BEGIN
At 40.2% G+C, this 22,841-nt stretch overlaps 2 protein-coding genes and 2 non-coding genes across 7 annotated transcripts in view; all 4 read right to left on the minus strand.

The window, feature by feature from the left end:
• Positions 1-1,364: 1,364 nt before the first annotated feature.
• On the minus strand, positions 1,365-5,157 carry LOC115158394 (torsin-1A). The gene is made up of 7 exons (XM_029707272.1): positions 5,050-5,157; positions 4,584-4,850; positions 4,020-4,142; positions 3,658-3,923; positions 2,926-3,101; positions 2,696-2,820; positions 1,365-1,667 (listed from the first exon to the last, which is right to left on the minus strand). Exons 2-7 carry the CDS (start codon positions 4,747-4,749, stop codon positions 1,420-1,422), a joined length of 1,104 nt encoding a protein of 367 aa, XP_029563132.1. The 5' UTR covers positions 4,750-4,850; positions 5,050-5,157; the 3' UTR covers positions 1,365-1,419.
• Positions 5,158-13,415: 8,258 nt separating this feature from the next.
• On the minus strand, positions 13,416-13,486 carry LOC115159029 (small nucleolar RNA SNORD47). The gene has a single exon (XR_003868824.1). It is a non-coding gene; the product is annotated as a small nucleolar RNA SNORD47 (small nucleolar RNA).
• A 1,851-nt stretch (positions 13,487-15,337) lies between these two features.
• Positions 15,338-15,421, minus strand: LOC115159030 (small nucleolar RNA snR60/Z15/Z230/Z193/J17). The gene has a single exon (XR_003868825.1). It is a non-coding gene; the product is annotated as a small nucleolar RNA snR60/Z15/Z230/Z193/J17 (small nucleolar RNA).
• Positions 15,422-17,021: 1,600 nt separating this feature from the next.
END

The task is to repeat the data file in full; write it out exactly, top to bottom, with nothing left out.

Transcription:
At 40.2% G+C, this 22,841-nt stretch overlaps 2 protein-coding genes and 2 non-coding genes across 7 annotated transcripts in view; all 4 read right to left on the minus strand.

The window, feature by feature from the left end:
• Positions 1-1,364: 1,364 nt before the first annotated feature.
• On the minus strand, positions 1,365-5,157 carry LOC115158394 (torsin-1A). The gene is made up of 7 exons (XM_029707272.1): positions 5,050-5,157; positions 4,584-4,850; positions 4,020-4,142; positions 3,658-3,923; positions 2,926-3,101; positions 2,696-2,820; positions 1,365-1,667 (listed from the first exon to the last, which is right to left on the minus strand). Exons 2-7 carry the CDS (start codon positions 4,747-4,749, stop codon positions 1,420-1,422), a joined length of 1,104 nt encoding a protein of 367 aa, XP_029563132.1. The 5' UTR covers positions 4,750-4,850; positions 5,050-5,157; the 3' UTR covers positions 1,365-1,419.
• Positions 5,158-13,415: 8,258 nt separating this feature from the next.
• On the minus strand, positions 13,416-13,486 carry LOC115159029 (small nucleolar RNA SNORD47). The gene has a single exon (XR_003868824.1). It is a non-coding gene; the product is annotated as a small nucleolar RNA SNORD47 (small nucleolar RNA).
• A 1,851-nt stretch (positions 13,487-15,337) lies between these two features.
• Positions 15,338-15,421, minus strand: LOC115159030 (small nucleolar RNA snR60/Z15/Z230/Z193/J17). The gene has a single exon (XR_003868825.1). It is a non-coding gene; the product is annotated as a small nucleolar RNA snR60/Z15/Z230/Z193/J17 (small nucleolar RNA).
• Positions 15,422-17,021: 1,600 nt separating this feature from the next.